So How Did You Find Your Attorney? SueEasy!!!

A new legal website is in the making called SueEasy. It apparently hasn’t gone live yet, but let me be the first in the legal blogosphere to shred the idea as incredibly stupid. And further, that any attorney that participates for a personal injury case may be committing legal malpractice.

The story comes via Peter Lattman at the WSJ Law Blog a few days ago who got it from TechCrunch.

The website urges people to contact them with their complaints and post their confidential legal papers, and then attorneys they have never met, spoken with or vetted, will bid for their business and the winner will get the case.

Just think of the trial testimony, regarding conduct that takes place before any attorney-client privilege is created:

Defense Counsel: How did you find your counsel?
Client: I used a website called SueEasy.
Defense Counsel: What is that?
Client: I submit information to a website and lawyers bid for my case.
Defense Counsel: Lawyers you’ve never spoken with?
Client: Yes.
Defense Counsel: So your lawyer bid for your case before ever speaking with you?
Client: Yup.
Defense Counsel: Based on information you submitted before s/he was retained?
Client: Yup
Defense Counsel: And xyz wasn’t in the packet of information you sent in to SueEasy, was it?
Client: No.
Defense Counsel: So your lawyer was asking for this case without even knowing about xyz?
Client: Yes.

This kind of crap, presented ever so briefly here, can easily go on for a half-hour or more, all about how the client used some anonymous website — that pitches how easy it is to sue a company or person — provided limited information, and found an attorney willing to bid on the case on that basis.

If one is looking to distract from the merits of a personal injury case and help drive a nail into its coffin, then using such a website is a great idea.

According to TechCrunch:

The site is kind of a reverse directory for lawyers that’s sure to be a haven for personal injury lawsuits.

The biggest beneficiaries will no doubt be defense lawyers and insurance companies who will have a field day with anyone caught using such a system. Any case that is close on the merits is surely likely to suffer from any halfway decent cross examination.

And I think that any practitioner that uses it should make sure their professional liability premiums are fully paid up. While the client may not know better, the attorney should.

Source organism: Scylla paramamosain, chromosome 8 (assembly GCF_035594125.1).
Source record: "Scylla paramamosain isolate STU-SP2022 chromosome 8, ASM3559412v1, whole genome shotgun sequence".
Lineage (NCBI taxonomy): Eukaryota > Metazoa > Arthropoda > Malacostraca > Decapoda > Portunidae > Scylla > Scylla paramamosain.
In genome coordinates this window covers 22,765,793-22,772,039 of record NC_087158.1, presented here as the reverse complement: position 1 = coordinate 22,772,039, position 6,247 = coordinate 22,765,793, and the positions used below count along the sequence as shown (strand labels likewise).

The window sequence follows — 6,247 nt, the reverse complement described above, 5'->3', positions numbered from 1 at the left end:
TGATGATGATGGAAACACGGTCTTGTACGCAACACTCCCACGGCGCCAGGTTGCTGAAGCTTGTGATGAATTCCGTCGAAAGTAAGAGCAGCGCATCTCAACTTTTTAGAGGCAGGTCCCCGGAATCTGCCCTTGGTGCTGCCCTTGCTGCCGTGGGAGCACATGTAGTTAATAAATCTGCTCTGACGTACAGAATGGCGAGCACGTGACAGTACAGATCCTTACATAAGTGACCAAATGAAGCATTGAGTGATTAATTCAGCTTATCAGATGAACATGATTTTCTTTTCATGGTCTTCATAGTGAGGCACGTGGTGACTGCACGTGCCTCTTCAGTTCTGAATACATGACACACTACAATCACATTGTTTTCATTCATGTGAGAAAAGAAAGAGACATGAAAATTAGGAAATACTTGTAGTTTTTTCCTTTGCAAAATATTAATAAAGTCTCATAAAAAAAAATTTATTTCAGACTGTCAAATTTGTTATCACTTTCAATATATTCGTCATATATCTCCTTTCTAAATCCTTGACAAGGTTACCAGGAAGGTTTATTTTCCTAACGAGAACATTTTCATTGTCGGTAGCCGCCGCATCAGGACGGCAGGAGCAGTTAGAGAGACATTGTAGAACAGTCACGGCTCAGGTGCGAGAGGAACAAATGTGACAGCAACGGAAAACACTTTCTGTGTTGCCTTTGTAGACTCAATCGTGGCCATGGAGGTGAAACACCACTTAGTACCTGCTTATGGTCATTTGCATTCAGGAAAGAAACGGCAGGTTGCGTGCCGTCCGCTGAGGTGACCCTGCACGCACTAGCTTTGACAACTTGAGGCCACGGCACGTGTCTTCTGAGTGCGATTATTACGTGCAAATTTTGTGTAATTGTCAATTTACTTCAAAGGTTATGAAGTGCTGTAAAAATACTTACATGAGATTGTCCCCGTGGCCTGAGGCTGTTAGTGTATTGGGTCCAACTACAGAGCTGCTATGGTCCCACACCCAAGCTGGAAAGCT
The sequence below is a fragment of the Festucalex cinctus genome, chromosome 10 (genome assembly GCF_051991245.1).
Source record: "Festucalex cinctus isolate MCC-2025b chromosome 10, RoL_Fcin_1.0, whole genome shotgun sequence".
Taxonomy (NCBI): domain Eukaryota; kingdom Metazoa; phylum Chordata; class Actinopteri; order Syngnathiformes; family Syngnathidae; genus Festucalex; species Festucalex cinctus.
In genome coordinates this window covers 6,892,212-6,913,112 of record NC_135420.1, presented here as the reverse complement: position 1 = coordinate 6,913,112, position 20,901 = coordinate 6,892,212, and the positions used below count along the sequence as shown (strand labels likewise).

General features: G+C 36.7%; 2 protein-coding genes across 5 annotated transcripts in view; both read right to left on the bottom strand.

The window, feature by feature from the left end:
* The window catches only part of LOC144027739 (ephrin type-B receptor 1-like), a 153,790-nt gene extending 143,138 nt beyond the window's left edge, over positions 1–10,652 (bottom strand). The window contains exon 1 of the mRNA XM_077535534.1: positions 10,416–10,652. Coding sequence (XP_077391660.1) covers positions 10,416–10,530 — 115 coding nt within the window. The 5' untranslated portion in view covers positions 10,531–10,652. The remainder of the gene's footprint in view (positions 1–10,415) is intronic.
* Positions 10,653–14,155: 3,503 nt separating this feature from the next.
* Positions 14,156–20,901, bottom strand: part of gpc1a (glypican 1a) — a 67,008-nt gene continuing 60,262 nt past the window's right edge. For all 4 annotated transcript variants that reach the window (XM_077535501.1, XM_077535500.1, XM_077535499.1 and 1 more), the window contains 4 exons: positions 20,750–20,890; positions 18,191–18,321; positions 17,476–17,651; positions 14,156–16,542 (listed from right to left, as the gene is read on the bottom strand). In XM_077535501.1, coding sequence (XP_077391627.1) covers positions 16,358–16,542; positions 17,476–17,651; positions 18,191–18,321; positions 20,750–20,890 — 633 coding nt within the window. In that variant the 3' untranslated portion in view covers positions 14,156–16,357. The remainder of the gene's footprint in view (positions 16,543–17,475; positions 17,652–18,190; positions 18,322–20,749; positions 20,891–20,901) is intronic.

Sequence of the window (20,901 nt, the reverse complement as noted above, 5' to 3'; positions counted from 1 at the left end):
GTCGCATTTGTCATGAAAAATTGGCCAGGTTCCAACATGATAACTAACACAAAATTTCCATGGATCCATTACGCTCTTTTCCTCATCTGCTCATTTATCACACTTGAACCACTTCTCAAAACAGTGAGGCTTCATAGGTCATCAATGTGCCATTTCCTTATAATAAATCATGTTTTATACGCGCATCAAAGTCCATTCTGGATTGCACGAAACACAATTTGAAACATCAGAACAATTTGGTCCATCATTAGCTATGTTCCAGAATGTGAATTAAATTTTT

Addendum, 10/24/07:

(Eric Turkewitz is a personal injury attorney in New York)

Links to this post:

is sueeasy the worst lawyer idea ever?
cross posted from new york personal injury law blog: when i first heard about sueeasy, i thought it was an april fool’s joke. but it was october when it first appeared as a development concept (see 10/23/07 post: so how did you find

posted by Eric Turkewitz @ April 18, 2008 9:38 AM

october 25 roundup
lawyer for mothers against drunk driving: better not call yourself mothers against anything else without our say-so [phoenix new times]. ohio insurer agrees to refund $51 million in premiums, but it’s a mutual, so money’s more or less
posted by @ October 25, 2007 1:07 AM

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2 Responses Leave a comment

  • Anonymous 2007.10.23 at 14:59 | Quote

    Defense Counsel: How did you find your counsel?

    Why can’t the defense attorney just say, “Objection, relevance.”

  • Eric Turkewitz 2007.10.23 at 15:18 | Quote

    It will depend on the jurisdiction and how the issue is approached as to whether a judge will let it in.

    But one can (in New York) ask related questions about whether people have met with attorneys and when, so long as the substance of the discussions isn’t breached. And bit by bit one might work backwards to an initial meeting.

    And one can ask about documents and who they were shared with (in this case with non-counsel SueEasy).

    So it might, or might not, come in, depending not only on how you get to the questions, but the jurisdiction, or perhaps, the peculiarities of the individual judge.

    And it seems like a dumb (and wholly unnecessary) risk to take.

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